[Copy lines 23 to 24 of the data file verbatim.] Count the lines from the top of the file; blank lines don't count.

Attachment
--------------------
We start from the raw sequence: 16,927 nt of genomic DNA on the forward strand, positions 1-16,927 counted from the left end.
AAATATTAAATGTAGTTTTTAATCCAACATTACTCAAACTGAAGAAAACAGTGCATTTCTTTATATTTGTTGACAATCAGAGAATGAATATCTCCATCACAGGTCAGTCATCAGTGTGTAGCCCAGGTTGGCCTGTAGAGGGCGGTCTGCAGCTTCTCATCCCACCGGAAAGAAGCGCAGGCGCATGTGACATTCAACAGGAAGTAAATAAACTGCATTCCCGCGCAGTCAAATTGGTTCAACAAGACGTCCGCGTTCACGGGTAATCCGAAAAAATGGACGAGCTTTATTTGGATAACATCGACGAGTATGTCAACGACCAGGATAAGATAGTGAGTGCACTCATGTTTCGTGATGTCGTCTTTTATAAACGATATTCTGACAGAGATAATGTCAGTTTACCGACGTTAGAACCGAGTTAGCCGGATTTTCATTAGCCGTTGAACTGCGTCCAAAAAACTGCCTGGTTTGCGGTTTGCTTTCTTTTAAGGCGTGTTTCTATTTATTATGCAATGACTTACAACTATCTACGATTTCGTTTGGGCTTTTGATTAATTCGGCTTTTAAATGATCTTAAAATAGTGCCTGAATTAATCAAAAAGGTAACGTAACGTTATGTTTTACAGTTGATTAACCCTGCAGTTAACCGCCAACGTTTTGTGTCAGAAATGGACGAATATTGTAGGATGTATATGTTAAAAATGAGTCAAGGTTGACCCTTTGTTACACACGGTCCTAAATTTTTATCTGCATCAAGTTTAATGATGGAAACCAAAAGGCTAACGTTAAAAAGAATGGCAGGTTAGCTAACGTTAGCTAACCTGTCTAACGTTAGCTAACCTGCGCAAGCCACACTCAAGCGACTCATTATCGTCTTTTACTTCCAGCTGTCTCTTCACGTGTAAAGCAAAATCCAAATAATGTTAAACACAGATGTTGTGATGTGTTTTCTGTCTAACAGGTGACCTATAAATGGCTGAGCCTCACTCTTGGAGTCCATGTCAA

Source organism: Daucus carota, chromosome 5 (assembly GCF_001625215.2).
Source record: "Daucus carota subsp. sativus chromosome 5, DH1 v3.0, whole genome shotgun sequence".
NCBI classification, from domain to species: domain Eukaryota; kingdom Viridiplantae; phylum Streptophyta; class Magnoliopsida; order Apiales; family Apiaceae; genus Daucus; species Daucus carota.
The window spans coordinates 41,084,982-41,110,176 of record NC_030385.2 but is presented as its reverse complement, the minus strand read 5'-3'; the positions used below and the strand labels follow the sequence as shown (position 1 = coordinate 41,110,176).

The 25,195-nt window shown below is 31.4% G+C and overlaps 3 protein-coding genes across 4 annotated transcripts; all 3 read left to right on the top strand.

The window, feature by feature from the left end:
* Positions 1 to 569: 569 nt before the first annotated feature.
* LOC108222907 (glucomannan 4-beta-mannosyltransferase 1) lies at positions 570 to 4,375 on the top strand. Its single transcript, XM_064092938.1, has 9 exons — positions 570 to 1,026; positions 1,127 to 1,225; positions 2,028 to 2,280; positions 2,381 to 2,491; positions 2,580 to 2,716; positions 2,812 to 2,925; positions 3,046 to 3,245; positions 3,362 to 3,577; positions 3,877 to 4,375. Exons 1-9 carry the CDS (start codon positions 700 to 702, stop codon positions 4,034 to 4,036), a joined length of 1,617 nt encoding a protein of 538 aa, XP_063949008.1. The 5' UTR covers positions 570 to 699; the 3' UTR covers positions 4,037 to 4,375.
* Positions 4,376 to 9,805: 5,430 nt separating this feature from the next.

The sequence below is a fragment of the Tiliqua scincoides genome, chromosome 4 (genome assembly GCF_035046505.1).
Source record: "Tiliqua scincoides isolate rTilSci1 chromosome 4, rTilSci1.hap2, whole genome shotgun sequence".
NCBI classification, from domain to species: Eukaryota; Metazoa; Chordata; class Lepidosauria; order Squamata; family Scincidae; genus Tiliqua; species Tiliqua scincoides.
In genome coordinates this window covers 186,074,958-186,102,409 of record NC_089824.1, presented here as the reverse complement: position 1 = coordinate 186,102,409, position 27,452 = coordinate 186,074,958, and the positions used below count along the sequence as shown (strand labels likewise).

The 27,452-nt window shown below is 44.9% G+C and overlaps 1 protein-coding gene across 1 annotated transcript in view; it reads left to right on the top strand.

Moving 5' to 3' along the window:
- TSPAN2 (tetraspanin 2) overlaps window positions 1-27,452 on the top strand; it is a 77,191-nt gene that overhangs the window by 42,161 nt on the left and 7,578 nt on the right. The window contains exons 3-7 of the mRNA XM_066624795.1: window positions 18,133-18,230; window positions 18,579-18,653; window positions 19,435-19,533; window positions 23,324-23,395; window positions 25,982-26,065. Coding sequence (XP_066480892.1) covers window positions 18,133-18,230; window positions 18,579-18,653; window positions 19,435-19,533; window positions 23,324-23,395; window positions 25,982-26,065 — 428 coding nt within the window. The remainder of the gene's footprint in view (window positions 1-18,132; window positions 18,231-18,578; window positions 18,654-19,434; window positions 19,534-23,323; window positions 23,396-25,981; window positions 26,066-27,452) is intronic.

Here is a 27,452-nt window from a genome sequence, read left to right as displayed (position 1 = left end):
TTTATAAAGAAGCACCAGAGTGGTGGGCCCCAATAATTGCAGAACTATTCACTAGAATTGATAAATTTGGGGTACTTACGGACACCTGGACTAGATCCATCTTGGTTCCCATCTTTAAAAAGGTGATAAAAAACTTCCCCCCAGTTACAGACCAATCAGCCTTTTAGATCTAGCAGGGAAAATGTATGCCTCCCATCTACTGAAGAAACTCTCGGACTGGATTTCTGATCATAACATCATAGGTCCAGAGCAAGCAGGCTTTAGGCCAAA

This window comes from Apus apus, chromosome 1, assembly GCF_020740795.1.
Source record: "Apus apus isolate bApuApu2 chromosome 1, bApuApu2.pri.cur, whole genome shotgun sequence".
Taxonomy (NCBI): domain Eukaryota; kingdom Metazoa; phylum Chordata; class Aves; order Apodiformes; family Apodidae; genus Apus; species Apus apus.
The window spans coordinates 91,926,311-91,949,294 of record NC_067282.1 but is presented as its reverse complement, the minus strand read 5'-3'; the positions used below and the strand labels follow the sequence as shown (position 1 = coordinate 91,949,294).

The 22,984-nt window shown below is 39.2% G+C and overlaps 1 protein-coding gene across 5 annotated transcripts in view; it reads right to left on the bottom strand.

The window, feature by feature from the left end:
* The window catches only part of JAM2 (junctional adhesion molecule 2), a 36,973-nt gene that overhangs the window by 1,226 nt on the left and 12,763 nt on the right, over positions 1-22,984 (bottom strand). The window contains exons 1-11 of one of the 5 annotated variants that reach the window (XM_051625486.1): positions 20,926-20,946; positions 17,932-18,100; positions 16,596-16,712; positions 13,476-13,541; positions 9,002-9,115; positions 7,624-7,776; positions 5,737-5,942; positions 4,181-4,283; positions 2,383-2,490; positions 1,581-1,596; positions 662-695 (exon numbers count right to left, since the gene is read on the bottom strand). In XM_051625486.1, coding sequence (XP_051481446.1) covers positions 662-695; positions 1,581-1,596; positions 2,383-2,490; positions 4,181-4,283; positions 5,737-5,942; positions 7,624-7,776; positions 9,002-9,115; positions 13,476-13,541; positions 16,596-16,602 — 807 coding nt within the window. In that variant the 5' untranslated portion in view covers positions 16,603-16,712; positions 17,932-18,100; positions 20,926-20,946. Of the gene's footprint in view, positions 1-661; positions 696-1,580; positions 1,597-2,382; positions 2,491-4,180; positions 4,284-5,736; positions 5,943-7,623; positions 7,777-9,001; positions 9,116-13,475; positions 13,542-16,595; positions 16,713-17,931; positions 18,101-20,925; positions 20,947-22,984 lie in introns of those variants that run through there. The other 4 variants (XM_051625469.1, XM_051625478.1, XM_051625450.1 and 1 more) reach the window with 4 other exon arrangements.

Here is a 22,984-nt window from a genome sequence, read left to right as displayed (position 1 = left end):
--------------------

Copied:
Taxonomy (NCBI): domain Eukaryota; kingdom Metazoa; phylum Chordata; class Aves; order Apodiformes; family Apodidae; genus Apus; species Apus apus.
The window spans coordinates 91,926,311-91,949,294 of record NC_067282.1 but is presented as its reverse complement, the minus strand read 5'-3'; the positions used below and the strand labels follow the sequence as shown (position 1 = coordinate 91,949,294).